I love a good pasta salad. I know some people who are fundamentally opposed to the idea of cold pasta, but as long as the dressing has a bite and the vegetables have a crunch, I’m all in. So that’s how we ended up using many of the veg from our CSA half-share this week to make a pasta salad:
A few things about pasta salad: You need to salt the water, a lot. (If you already salt your pasta water for regular dishes, you’ll want to add a lot more than you’re used to.) You should also go for a variety of vegetables that will individually add sweetness, crunch, structure and saltiness — much like you would for a regular leaf salad. Finally, go crazy with the herbs, which will provide an extra layer of flavor.
For this salad, I used an entire pound of rotini pasta. I diced up an entire bell pepper and half a large tomato, Jeff seeded and sliced half a burpless cucumber and I finely chopped up some fresh thyme (all of these came from our CSA). We also added half a red onion (quartered and very thinly sliced), some halved olives (from a can), small cubes of mozzarella cheese and finely-chopped oregano.
Once the pasta was cooked to al dente, I drained but didn’t rinse it. Instead, I poured out the drained pasta onto a baking sheet and drizzled it with some olive oil to let it cool, since I didn’t like the idea of very hot pasta coming into contact with fresh vegetables.
Meanwhile, Jeff whipped up the dressing, but he’s since forgotten what he used. That said, don’t soak your pasta and fresh veg in store-bought, oily, MSG-filled, sugary salad dressing! The most basic dressing you can make requires just olive oil (use the good stuff, if you have it), vinegar (balsamic or red wine), salt and pepper. A 3-to-1 ratio of oil-to-vinegar is the general rule, but just use your taste buds and adjust accordingly. The worst thing you can do is drown your salad with dressing, followed by overthinking your dressing.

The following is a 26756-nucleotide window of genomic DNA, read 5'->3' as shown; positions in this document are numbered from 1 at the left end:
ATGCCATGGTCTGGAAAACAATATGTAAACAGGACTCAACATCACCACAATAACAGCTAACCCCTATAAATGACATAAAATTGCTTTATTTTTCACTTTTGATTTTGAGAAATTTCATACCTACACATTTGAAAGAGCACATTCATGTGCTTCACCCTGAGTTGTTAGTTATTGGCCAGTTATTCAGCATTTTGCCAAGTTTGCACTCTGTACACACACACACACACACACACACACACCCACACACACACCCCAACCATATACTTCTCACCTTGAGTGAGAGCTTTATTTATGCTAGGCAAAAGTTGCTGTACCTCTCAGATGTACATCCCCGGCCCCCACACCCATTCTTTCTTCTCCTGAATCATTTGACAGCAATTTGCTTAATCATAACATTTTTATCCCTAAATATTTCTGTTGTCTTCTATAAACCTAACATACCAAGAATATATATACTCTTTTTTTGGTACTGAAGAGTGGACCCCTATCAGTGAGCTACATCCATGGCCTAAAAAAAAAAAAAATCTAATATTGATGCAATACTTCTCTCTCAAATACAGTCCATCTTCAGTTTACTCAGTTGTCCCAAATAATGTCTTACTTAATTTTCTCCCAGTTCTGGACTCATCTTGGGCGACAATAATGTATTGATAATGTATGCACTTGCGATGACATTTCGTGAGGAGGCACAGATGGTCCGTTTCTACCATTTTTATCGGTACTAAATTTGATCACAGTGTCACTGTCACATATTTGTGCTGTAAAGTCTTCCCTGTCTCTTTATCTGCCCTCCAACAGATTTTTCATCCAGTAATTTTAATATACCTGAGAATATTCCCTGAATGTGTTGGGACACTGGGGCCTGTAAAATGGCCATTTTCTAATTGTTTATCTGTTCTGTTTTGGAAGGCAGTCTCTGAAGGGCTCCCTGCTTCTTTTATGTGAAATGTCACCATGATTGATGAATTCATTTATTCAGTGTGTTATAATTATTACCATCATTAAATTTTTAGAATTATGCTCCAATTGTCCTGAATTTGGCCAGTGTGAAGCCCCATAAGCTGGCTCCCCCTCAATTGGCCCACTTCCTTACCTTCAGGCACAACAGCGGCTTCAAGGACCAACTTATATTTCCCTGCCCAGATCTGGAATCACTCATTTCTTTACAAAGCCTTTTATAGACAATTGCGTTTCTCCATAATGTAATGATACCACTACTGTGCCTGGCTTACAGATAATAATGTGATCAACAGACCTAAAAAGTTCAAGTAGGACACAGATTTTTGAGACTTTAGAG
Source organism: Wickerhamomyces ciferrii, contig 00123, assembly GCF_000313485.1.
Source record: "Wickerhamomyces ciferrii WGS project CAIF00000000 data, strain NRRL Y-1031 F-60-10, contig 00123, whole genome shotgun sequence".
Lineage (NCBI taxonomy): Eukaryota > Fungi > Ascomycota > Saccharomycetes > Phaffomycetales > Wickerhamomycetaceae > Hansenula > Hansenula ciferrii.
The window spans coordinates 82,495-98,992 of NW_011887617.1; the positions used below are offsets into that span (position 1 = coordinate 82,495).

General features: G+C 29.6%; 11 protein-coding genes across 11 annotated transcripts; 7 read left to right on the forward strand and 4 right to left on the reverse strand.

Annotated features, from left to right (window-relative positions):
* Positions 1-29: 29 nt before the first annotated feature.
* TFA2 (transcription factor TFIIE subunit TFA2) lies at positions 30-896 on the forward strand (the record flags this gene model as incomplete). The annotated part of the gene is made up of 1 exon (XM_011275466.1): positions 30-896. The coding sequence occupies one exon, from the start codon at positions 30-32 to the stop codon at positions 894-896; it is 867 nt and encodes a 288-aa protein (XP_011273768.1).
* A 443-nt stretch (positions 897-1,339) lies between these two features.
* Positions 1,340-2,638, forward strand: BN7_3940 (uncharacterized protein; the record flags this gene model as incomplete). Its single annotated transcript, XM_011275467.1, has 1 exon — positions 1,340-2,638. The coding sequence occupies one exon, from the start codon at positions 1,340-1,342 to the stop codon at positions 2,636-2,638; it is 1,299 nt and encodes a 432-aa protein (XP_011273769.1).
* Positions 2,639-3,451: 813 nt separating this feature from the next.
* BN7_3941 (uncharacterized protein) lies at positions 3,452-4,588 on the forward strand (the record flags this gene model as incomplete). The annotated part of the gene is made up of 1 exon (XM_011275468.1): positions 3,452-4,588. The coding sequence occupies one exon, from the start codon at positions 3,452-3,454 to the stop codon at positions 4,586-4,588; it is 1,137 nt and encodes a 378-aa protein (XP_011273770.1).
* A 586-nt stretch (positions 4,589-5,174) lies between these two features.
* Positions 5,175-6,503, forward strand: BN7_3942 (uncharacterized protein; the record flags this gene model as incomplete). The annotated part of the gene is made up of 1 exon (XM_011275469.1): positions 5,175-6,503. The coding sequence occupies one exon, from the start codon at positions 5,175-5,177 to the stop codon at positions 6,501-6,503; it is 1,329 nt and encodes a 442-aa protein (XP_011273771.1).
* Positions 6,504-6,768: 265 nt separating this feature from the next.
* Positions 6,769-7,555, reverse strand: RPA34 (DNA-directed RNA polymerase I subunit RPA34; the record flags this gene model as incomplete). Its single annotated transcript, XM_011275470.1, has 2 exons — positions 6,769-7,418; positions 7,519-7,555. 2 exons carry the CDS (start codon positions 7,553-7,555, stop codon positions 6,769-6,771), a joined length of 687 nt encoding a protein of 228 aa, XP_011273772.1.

We used all four ears of sweet corn to make a corn risotto, which we ate with grilled lamb shank and sauteed beet greens (from last week’s beets):
For the risotto, Jeff pretty much used Food & Wine’s recipe, except he cooked the corn separately from the rice. He thought the corn would turn mushy by the end of the process, and wanted the kernels to remain intact. I appreciated this deviation from the recipe since I could actually taste the sweet corn, and plus, it’s pretty to look at.
Finally, we used about half our sweet cherries to make a cherry soda:
Jeff pitted 1 cup of sweet cherries, then squeezed juice out of them into a small saucepan. He added the squeezed cherries into the saucepan and lightly simmered them with the juice to help release even more liquid. Then he removed the cherries, placed them in a strainer and squeezed them harder to get as much juice out out as possible.
To make the drink itself, mix the cherry juice with simple syrup, to taste. Throw a couple of ice cubes into a glass, add the juice and simple syrup mixture and top off with club soda or seltzer. Stir, and garnish with a lemon. Add the macerated cherries if you’re in the mood (we were). Drink up!
Check back later to find out our plans for our next CSA share. And if you have any ideas or suggestions (we’re always open to new recipes!), feel free to contact me at firstname.lastname@example.org.